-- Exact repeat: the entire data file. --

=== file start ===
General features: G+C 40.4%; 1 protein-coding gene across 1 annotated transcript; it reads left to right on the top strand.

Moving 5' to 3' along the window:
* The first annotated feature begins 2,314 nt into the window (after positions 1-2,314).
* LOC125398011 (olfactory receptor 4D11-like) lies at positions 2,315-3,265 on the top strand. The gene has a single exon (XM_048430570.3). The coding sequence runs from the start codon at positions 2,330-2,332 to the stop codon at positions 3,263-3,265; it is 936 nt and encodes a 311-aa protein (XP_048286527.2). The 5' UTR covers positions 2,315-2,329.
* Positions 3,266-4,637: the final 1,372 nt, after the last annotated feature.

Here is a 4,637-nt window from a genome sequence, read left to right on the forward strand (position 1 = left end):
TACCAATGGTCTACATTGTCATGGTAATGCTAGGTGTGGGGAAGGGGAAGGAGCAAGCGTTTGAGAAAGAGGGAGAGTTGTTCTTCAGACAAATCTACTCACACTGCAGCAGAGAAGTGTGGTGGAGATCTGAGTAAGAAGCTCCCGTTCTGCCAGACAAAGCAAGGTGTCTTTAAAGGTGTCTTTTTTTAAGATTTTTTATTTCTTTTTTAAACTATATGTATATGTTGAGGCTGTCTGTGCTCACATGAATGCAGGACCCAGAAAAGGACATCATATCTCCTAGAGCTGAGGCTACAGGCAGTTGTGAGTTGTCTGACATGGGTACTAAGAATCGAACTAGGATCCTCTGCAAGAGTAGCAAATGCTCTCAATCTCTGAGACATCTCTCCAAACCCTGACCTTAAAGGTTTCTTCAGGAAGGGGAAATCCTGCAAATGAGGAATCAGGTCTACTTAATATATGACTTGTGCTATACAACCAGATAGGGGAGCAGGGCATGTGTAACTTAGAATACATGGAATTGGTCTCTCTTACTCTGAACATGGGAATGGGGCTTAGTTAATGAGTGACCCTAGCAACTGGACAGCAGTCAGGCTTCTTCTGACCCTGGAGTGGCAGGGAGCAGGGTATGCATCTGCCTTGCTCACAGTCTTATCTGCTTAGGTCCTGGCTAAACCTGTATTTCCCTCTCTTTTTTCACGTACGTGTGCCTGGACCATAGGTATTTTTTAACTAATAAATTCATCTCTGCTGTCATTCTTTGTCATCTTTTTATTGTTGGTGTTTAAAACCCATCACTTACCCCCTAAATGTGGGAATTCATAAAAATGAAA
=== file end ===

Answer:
General features: G+C 40.4%; 1 protein-coding gene across 1 annotated transcript; it reads left to right on the top strand.

Moving 5' to 3' along the window:
* The first annotated feature begins 2,314 nt into the window (after positions 1-2,314).
* LOC125398011 (olfactory receptor 4D11-like) lies at positions 2,315-3,265 on the top strand. The gene has a single exon (XM_048430570.3). The coding sequence runs from the start codon at positions 2,330-2,332 to the stop codon at positions 3,263-3,265; it is 936 nt and encodes a 311-aa protein (XP_048286527.2). The 5' UTR covers positions 2,315-2,329.
* Positions 3,266-4,637: the final 1,372 nt, after the last annotated feature.

Here is a 4,637-nt window from a genome sequence, read left to right on the forward strand (position 1 = left end):
TACCAATGGTCTACATTGTCATGGTAATGCTAGGTGTGGGGAAGGGGAAGGAGCAAGCGTTTGAGAAAGAGGGAGAGTTGTTCTTCAGACAAATCTACTCACACTGCAGCAGAGAAGTGTGGTGGAGATCTGAGTAAGAAGCTCCCGTTCTGCCAGACAAAGCAAGGTGTCTTTAAAGGTGTCTTTTTTTAAGATTTTTTATTTCTTTTTTAAACTATATGTATATGTTGAGGCTGTCTGTGCTCACATGAATGCAGGACCCAGAAAAGGACATCATATCTCCTAGAGCTGAGGCTACAGGCAGTTGTGAGTTGTCTGACATGGGTACTAAGAATCGAACTAGGATCCTCTGCAAGAGTAGCAAATGCTCTCAATCTCTGAGACATCTCTCCAAACCCTGACCTTAAAGGTTTCTTCAGGAAGGGGAAATCCTGCAAATGAGGAATCAGGTCTACTTAATATATGACTTGTGCTATACAACCAGATAGGGGAGCAGGGCATGTGTAACTTAGAATACATGGAATTGGTCTCTCTTACTCTGAACATGGGAATGGGGCTTAGTTAATGAGTGACCCTAGCAACTGGACAGCAGTCAGGCTTCTTCTGACCCTGGAGTGGCAGGGAGCAGGGTATGCATCTGCCTTGCTCACAGTCTTATCTGCTTAGGTCCTGGCTAAACCTGTATTTCCCTCTCTTTTTTCACGTACGTGTGCCTGGACCATAGGTATTTTTTAACTAATAAATTCATCTCTGCTGTCATTCTTTGTCATCTTTTTATTGTTGGTGTTTAAAACCCATCACTTACCCCCTAAATGTGGGAATTCATAAAAATGAAA